My son does not start his prayers reverently with, “Dear Heavenly Father…”
Or even, “Dear Lord God…”
Not even, “Dear…”
He starts them by folding his hands in front of his body.
He hovers over his food.
He looks at his plate of food.
He looks all around him.
And then he prays.
“Mommy, Daddy, Sissy Adelyne, GoGo (our family’s affectionate name for Josephine), Nana, Papa…”
This is where he pauses and looks around,
“Apple juice, nana (for banana this time), Minnie plate, ah, (short pause and then he points his finger up in the air as if he thought of it) Ruby Max (as in the television show), fork…” And the list goes on.
Maxwell takes his time when he prays. He prays for those dearest to his heart first.
After that, he begins thanking God for what he loves (not people related).
Following that, he takes time to look around him and thank God for what is in his surrounding, appreciating even the fork that he uses to eat his food.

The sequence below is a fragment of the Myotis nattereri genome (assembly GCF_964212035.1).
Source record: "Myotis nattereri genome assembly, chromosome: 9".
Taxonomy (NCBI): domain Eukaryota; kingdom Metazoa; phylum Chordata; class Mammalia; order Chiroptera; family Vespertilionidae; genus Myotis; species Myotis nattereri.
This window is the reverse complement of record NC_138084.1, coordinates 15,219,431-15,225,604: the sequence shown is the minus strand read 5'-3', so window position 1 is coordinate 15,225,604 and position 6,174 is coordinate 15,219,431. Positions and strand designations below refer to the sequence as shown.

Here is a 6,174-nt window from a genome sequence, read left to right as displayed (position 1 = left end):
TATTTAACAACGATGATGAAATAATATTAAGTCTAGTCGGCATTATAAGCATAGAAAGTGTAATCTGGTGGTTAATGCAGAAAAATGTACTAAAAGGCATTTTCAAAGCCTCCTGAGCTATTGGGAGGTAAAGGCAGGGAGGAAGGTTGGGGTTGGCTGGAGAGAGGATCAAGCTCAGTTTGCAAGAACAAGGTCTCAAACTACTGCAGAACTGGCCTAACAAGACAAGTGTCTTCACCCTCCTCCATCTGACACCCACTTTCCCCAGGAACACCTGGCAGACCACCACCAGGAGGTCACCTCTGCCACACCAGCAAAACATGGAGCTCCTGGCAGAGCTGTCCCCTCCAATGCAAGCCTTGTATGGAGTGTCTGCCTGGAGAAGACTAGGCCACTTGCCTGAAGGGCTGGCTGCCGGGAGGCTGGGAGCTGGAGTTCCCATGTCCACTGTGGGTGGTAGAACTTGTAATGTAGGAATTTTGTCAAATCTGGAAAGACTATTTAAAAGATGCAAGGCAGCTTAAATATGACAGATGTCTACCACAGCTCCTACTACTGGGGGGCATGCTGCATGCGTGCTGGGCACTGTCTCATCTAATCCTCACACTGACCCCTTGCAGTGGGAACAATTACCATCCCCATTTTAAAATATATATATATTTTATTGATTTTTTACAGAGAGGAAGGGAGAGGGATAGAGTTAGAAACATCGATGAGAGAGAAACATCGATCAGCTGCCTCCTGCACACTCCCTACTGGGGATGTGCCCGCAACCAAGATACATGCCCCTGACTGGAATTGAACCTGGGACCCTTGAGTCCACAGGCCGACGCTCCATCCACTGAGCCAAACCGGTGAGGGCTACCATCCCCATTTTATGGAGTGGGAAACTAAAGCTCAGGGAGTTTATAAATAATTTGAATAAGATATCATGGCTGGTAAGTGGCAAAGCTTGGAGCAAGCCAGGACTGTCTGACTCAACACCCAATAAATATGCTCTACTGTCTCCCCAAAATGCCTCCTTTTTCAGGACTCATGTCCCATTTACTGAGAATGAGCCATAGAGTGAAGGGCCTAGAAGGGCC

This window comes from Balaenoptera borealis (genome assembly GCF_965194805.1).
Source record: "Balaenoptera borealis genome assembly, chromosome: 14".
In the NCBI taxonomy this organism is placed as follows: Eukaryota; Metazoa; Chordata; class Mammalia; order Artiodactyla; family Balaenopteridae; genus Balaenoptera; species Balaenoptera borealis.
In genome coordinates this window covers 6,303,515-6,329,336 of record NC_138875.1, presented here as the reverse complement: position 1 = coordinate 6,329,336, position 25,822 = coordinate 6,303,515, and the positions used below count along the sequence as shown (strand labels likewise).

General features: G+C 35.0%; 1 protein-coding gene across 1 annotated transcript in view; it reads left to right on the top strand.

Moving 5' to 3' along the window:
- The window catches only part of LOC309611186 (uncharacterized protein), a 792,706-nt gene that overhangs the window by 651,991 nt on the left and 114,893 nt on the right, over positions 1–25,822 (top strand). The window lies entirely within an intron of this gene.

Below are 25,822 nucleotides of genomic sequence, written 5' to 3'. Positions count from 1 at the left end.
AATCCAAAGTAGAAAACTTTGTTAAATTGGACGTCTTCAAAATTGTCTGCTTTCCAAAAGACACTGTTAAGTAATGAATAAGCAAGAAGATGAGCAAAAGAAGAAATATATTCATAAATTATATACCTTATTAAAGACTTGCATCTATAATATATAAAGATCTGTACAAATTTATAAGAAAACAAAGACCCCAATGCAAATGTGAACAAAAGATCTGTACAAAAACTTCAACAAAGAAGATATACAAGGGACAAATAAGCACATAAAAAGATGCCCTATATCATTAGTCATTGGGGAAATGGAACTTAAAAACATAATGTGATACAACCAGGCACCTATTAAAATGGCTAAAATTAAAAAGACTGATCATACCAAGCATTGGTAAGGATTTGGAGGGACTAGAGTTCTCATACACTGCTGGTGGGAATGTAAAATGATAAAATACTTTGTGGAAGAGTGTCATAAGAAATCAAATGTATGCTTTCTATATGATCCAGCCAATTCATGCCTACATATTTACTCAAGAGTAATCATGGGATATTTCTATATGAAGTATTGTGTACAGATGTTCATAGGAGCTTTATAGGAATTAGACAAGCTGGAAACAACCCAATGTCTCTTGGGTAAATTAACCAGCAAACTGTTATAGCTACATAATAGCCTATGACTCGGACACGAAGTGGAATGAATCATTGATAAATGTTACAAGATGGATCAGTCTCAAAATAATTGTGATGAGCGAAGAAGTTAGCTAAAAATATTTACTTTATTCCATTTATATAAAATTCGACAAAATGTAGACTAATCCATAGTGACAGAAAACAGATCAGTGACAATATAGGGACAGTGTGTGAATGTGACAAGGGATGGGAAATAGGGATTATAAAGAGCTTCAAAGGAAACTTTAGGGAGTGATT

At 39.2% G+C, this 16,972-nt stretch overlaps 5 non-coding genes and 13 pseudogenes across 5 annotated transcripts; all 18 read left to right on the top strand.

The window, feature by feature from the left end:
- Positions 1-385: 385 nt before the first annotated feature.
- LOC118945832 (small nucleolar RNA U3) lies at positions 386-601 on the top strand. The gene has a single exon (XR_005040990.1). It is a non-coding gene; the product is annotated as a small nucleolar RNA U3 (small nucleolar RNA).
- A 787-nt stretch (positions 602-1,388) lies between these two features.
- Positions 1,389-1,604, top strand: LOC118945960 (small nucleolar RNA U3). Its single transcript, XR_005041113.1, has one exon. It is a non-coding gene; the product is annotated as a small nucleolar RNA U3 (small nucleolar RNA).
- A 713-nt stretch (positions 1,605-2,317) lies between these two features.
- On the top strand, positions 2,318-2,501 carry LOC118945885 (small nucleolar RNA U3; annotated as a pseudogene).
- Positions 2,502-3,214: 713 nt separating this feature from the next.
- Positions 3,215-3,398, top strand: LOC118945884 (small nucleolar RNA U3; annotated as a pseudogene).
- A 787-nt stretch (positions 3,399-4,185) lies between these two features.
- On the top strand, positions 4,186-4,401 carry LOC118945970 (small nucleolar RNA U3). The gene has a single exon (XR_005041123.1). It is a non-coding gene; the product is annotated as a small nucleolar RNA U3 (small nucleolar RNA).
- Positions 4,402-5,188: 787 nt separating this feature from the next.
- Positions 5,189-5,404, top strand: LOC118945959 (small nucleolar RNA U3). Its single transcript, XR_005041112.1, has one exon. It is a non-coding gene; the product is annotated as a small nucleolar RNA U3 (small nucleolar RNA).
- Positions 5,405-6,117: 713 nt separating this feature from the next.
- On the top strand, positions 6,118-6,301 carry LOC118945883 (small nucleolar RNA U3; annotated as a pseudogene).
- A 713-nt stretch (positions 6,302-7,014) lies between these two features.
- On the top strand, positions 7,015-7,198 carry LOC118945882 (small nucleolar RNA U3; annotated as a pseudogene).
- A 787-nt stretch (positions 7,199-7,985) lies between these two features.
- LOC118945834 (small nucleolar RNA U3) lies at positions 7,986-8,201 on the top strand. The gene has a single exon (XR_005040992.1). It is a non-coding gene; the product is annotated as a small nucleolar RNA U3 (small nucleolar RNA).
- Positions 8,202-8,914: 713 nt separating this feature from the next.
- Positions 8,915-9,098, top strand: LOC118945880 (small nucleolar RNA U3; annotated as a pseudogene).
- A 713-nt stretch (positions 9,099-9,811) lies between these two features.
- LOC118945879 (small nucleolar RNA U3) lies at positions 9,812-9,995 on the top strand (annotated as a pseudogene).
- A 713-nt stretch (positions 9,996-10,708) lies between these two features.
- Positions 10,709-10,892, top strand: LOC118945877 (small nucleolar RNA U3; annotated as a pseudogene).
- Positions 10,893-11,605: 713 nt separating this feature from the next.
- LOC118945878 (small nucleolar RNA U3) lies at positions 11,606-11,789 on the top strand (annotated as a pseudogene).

Sometimes we hold our hands forever while we wait for this little boy to finish his lengthy prayer…I may even sigh. Or try to hurry him along.
But, and perhaps it’s because it’s the 2-yr-old age of stubbornness, he does not allow our influence to affect his prayer. When he is done sharing with God what he is grateful for—when he is finished sharing his heart of gratitude, THEN and only then does he shout excitedly, throwing his hands into the air, “AMEN!”
And his small sister next to him, Josephine, gets a HUGE grin on her face and wildly air slaps her hands (because the coordination of clapping them together is still to be learned—she is 10 months).
Maxwell and Josephine rejoice in prayer time.
And by the end of his prayers, no matter how cold our food is getting, his heart of gratitude and devotion to express praise for it all, rubs off on us, too. Where we may have found ourselves sighing moments earlier in hopes that his gratitude would run out, seeing his excitement and rejoicing about those he loves and the gifts of life around him rekindles sparks in our hearts that serve to remind us that our time with God, no matter the circumstances, should never be rushed.
Even at the dinner table.